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12 Musicians Promoting Food Movement Initiatives

Dave Matthews, one of the artists featured on this list, is on Farm Aid's Board of Directors, and also operates his own organic farm. (FromTheNorth)

When they are not selling out stadiums or releasing new albums, many musicians lend their time - and their voices - by promoting food and agriculture initiatives, using their celebrity platform to raise money and awareness to combat hunger and poverty. These 12 artists have participated in the movement to change the food system, either by teaming up with organizations or influencing their fans to take action.

1. 50 Cent

Known for his entrepreneurship as much as his rap music, 50 Cent has proposed an ambitious goal to donate 1 billion meals to the World Food Program (WFP) over five years. Each meal is a US$0.10 donation, which means that 50 Cent aims to raise US$100 million for WFP. In order to reach this goal, each sale of 50 Cent’s Street King energy drink will count as one meal for donation to the WFP.

2. Ben Taylor

Taylor works and raises money for the Island Grown Initiative, a not-for-profit grassroots organization that supports family farmers on Martha’s Vineyard. The work that Taylor and Island Grown Initiative do inspires others to design local food programs that work for their own communities.

3. Bono

Bono co-founded the organization ONE to raise awareness about development, nutrition, and agriculture. With more than 3.3 million global members, ONE actively engages members to support food aid, pushes for bills that support and reform food policies, and raises money to support those in extreme poverty. The campaign publishes annual reports that are available for the public to view and learn about the progress being made to resolve these issues.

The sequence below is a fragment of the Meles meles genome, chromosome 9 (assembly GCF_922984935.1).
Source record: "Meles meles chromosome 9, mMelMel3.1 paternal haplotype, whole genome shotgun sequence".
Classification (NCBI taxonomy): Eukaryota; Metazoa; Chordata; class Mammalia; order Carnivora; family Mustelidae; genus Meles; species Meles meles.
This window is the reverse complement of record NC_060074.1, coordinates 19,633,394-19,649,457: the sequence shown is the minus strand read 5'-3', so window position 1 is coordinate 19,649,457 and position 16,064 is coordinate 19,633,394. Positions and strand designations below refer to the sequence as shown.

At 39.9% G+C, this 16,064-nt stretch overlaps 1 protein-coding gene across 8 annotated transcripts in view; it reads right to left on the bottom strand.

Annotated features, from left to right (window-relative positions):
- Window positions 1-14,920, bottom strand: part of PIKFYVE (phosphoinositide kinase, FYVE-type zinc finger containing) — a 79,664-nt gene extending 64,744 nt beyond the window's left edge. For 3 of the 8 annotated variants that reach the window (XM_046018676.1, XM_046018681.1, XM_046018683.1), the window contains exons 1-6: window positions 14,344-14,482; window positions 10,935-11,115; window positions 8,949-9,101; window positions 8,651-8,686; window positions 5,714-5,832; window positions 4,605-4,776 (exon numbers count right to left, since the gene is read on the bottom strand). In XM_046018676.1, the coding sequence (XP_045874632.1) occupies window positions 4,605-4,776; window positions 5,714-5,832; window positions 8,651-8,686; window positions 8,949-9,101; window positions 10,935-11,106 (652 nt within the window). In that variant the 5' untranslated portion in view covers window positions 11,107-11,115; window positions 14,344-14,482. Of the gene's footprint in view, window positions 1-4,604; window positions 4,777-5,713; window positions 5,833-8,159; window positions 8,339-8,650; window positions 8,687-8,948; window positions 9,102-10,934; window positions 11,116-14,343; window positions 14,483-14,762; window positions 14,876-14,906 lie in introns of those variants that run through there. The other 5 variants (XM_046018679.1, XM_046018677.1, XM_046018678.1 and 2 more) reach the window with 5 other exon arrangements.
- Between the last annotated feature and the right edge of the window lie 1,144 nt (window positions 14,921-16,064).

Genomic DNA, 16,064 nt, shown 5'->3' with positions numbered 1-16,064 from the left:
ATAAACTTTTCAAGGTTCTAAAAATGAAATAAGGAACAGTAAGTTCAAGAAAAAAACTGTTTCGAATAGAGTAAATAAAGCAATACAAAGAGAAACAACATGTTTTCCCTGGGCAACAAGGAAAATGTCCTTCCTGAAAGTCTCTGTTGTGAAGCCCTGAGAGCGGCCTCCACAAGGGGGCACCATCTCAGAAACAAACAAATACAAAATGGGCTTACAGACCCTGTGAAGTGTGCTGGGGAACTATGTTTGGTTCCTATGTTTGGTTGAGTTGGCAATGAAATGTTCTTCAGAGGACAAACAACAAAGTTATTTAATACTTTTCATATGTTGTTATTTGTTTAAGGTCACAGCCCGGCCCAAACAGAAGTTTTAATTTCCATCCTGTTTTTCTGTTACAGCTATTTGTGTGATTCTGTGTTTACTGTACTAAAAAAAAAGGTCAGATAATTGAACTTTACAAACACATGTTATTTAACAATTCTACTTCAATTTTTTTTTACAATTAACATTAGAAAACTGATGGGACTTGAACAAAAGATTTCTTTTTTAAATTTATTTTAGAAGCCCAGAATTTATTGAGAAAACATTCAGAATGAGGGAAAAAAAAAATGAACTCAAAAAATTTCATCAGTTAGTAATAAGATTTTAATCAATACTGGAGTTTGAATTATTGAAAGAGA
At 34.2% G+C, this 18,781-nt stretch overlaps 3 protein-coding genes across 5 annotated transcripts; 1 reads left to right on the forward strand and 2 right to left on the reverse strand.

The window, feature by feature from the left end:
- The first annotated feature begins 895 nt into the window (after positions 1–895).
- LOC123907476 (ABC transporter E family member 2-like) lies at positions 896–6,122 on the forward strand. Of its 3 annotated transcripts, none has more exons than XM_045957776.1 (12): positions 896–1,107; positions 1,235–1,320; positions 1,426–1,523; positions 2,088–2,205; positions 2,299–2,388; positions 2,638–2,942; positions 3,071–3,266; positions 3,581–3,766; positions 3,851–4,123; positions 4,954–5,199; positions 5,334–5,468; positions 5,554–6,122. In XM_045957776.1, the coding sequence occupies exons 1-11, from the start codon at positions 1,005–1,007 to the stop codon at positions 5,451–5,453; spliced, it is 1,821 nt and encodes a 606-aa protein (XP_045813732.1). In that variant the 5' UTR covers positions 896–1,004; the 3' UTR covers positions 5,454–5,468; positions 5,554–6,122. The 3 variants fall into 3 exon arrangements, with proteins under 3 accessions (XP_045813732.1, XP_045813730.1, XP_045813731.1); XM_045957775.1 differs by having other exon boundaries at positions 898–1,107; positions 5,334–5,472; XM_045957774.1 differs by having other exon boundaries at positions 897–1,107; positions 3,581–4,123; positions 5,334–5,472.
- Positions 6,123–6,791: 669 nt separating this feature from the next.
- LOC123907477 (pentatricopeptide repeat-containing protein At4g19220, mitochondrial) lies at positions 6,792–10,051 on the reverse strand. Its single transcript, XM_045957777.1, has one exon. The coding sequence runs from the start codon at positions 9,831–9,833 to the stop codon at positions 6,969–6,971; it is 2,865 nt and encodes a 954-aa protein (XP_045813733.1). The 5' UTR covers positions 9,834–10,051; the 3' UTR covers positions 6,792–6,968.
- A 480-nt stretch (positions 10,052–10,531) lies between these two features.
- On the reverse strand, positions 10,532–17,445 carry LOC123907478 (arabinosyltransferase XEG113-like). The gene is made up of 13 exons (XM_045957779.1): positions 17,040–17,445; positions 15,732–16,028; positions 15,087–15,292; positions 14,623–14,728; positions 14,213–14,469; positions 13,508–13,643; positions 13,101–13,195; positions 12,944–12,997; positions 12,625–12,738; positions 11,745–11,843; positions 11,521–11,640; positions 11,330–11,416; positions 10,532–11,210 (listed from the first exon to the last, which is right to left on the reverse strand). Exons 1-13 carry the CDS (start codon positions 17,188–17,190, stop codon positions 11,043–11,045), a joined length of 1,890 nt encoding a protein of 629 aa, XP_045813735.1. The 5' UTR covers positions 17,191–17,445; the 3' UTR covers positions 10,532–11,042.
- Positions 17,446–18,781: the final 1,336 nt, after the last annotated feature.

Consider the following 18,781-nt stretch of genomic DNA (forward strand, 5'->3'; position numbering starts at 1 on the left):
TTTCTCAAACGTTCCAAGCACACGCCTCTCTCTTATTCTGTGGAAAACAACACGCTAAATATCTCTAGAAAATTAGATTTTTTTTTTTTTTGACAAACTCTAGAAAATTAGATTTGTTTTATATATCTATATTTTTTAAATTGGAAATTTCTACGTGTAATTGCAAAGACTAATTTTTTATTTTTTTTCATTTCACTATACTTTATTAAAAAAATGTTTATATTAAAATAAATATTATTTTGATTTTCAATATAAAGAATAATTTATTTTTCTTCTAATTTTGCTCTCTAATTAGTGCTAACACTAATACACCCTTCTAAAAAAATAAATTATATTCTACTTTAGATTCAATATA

4. Coldplay

Coldplay has raised awareness of Oxfam’s Make Trade Fair campaign, allowing campaigners to speak to fans at concerts, and advocating for the organization in media interviews. On their most recent tour, Coldplay teamed up with Oxfam’s Grow campaign to raise awareness of the inequalities in the way food is produced, distributed, and consumed worldwide.

5. Dave Matthews

Dave Matthews first became involved with Farm Aid in the mid-1990s, when he learned about the health and environmental benefits of wholesome, fresh food produced by small-scale farmers. In 2001, Matthews went on to join the Farm Aid Board of Directors, while continuing to perform in the organization's annual concerts and advocate for food system sustainability, with a focus on supporting small family farmers. In addition to his work with Farm Aid, the singer-songwriter owns 1,260 acres of land in Virginia, part of which has been converted into an organic educational farm run by the nonprofit organization Local Food Hub. Local Food Hub's programs include training for refugee farmers, student internships, and providing food for donation to charitable organizations and schools. Local Food Hub also sells produce grown on the farm under its own brand.

6. Indigo Girls

During their tour in 2009, the Indigo Girls paired up with Rock for a Remedy to collect food for both American people and pets in need. The Indigo Girls were able to collect more than one hundred tons of food donations. Their website is also a resource for fans to learn about other organizations helping combat hunger in the U.S.